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5 Things to Know Before the Stock Market Opens Tuesday

Johannes Eisele | AFP | Getty Images

Here are the most important news, trends and analysis that investors need to start their trading day:

1. Dow futures shoot up, turn positive after key inflation data

U.S. stock futures shot higher and turned positive Tuesday after slightly lower than expected key inflation data. The government said before opening bell on Wall Street that August consumer prices rose 5.3% from a year ago. Tuesday's data, following hot wholesale prices last week, comes as the Federal Reserve grapples with whether higher inflation is temporary or here to stay. That determination is key to when central bankers might start tapering their Covid-era bond purchases. The Fed holds its two-day September meeting next week. The Dow Jones Industrial Average and S&P 500 on Monday broke five-session losing streaks. The Nasdaq fell slightly for its fourth down day in a row.

2. Apple to hold launch event, releases iOS security patch

Apple CEO Tim Cook speaks during a special event at the company's headquarters of Apple Park in a still image from video taken in Cupertino, California, U.S. September 15, 2020.
Apple Inc. | Reuters
Apple CEO Tim Cook speaks during a special event at the company's headquarters of Apple Park in a still image from video taken in Cupertino, California, U.S. September 15, 2020.

Apple is holding its annual iPhone event Tuesday, the company's seventh straight virtual launch due to the pandemic. The tech giant is expected to introduce new iPhones and updates to its AirPods and Apple Watch, according to analysts. New iPads and MacBooks Pro laptops are due for an update, too, though it's unclear whether Apple will pack all of its fall launches into one or spread them out.

Apple has issued a patch to iOS, its mobile operating system, to fix a vulnerability related to the iPhone's iMessage function. An Israeli firm had been exploiting the weakness since February, according to research group Citizen Lab. The company, NSO Group, did not confirm or deny responsibility. The FBI and Israeli officials have been investigating NSO.

3. Cathie Wood foresees big gains for Tesla, digital currencies

Cathie Wood, founder and CEO of ARK Investment Management LLC, speaks during the Skybridge Capital SALT New York 2021 conference in New York, September 13, 2021.
Brendan McDermid | Reuters
Cathie Wood, founder and CEO of ARK Investment Management LLC, speaks during the Skybridge Capital SALT New York 2021 conference in New York, September 13, 2021.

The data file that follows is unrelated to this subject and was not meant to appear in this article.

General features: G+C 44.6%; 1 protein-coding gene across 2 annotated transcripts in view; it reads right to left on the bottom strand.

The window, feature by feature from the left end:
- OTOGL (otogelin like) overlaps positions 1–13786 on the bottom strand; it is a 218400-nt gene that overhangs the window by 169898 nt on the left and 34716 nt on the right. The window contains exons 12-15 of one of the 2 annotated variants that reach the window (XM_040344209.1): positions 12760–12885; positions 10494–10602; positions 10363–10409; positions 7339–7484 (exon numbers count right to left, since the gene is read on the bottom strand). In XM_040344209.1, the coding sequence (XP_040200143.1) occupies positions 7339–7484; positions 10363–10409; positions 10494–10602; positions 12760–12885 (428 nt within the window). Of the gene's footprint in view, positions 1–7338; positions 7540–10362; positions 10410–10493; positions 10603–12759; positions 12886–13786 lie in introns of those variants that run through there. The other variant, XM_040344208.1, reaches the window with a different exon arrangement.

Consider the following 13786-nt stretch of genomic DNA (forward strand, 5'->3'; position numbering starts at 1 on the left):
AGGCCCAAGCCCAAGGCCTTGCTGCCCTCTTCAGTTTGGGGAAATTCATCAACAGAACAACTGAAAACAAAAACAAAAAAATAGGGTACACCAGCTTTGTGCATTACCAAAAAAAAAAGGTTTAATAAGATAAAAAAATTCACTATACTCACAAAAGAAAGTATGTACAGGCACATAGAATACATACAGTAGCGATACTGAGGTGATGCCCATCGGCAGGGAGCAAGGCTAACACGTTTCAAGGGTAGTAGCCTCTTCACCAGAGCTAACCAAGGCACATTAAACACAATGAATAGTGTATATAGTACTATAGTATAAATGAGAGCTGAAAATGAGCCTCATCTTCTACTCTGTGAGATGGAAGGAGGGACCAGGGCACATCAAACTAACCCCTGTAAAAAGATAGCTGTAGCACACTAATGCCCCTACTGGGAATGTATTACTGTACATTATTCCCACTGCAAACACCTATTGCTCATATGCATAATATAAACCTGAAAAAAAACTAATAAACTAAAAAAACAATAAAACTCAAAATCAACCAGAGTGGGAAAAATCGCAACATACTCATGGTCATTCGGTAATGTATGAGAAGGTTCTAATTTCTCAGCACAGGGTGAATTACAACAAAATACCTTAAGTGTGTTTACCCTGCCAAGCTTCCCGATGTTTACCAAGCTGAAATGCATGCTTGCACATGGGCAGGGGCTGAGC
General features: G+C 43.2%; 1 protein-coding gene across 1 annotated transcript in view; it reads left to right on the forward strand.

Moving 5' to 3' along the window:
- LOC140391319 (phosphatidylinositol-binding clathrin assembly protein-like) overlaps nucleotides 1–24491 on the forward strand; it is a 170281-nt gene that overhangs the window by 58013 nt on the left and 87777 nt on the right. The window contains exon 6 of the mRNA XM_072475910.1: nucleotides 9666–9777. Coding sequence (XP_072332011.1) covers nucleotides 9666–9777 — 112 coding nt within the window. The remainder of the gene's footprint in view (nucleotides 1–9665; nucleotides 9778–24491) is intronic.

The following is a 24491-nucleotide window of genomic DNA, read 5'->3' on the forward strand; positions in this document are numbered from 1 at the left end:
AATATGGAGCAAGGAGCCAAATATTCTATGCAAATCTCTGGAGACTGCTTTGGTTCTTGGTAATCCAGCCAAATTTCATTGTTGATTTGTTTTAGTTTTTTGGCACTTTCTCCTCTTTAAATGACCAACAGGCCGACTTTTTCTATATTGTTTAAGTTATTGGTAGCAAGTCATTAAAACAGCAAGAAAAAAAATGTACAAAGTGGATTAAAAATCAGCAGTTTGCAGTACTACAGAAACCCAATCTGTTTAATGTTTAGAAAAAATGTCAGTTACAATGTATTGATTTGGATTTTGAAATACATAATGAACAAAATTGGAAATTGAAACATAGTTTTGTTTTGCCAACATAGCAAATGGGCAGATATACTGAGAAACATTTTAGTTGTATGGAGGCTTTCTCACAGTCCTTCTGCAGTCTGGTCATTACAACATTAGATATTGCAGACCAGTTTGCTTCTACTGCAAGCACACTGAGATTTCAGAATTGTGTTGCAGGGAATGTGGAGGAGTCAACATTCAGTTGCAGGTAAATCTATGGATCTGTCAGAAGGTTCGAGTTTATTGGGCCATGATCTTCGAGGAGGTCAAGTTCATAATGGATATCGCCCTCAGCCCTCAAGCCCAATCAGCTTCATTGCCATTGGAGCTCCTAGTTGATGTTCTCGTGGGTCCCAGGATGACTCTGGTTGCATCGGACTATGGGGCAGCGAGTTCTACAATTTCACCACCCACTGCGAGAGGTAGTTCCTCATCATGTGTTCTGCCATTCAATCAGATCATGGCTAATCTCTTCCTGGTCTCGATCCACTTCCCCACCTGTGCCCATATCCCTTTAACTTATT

Ark Invest's Cathie Wood, the popular investor who focuses on disruptive innovation, made bullish calls Monday evening on Tesla and cryptocurrencies at the annual SALT conference. Asked about her recent trimming of her Tesla stake, Wood said it was a technical move and the electric vehicle maker still accounts for more than 10% of Ark's flagship fund. Wood has grown increasingly bullish on ether, saying her crypto portfolio now consists of 40% in the world's second largest digital coin and 60% bitcoin.

4. SEC chairman to face questions about crypto regulations

Gary Gensler, chairman of the Commodity Futures Trading Commission (CFTC), listens during a Financial Stability Oversight Council (FSOC) meeting at the U.S. Treasury in Washington, D.C., U.S., on Monday, Dec. 9, 2013.
Andrew Harrer | Bloomberg | Getty Images
Gary Gensler, chairman of the Commodity Futures Trading Commission (CFTC), listens during a Financial Stability Oversight Council (FSOC) meeting at the U.S. Treasury in Washington, D.C., U.S., on Monday, Dec. 9, 2013.

SEC Chairman Gary Gensler wants private funds to disclose more information to investors about potential conflicts of interest and the fees they charge. That's according to testimony submitted to the Senate Banking Committee for Tuesday's hearing. During the Q&A, Gensler is expected to face questions about the agency's plan to regulate cryptocurrencies. In a Wall Street Journal op-ed Monday, the top U.S. securities regulator urged Chinese companies to open up their books to Securities and Exchange Commission scrutiny or risk being kicked off U.S. stock exchanges.

5. House Democrats propose tax hikes to pay for $3.5 trillion bill

Speaker of the House Nancy Pelosi and House Ways and Means Committee Chairman Richard Neal (L), Democrat of Massachusetts, speaks about the US - Mexico - Canada Agreement, known as the USMCA, on Capitol Hill in Washington, DC, December 10, 2019.
Saul Loeb | AFP | Getty Images
Speaker of the House Nancy Pelosi and House Ways and Means Committee Chairman Richard Neal (L), Democrat of Massachusetts, speaks about the US - Mexico - Canada Agreement, known as the USMCA, on Capitol Hill in Washington, DC, December 10, 2019.

House Democrats outlined tax increases they aim to use to offset up to $3.5 trillion in spending on the social safety net and climate policy. The proposal includes top corporate and individual tax rates of 26.5% and 39.6%, respectively. The tax plans could change as Democrats try to craft and pass a final bill in coming weeks. The proposal also includes a 3% surcharge on individual income above $5 million and a capital gains tax of 25%.

— Reuters contributed to this report. Follow all the market action like a pro on CNBC Pro. Get the latest on the pandemic with CNBC's coronavirus coverage.

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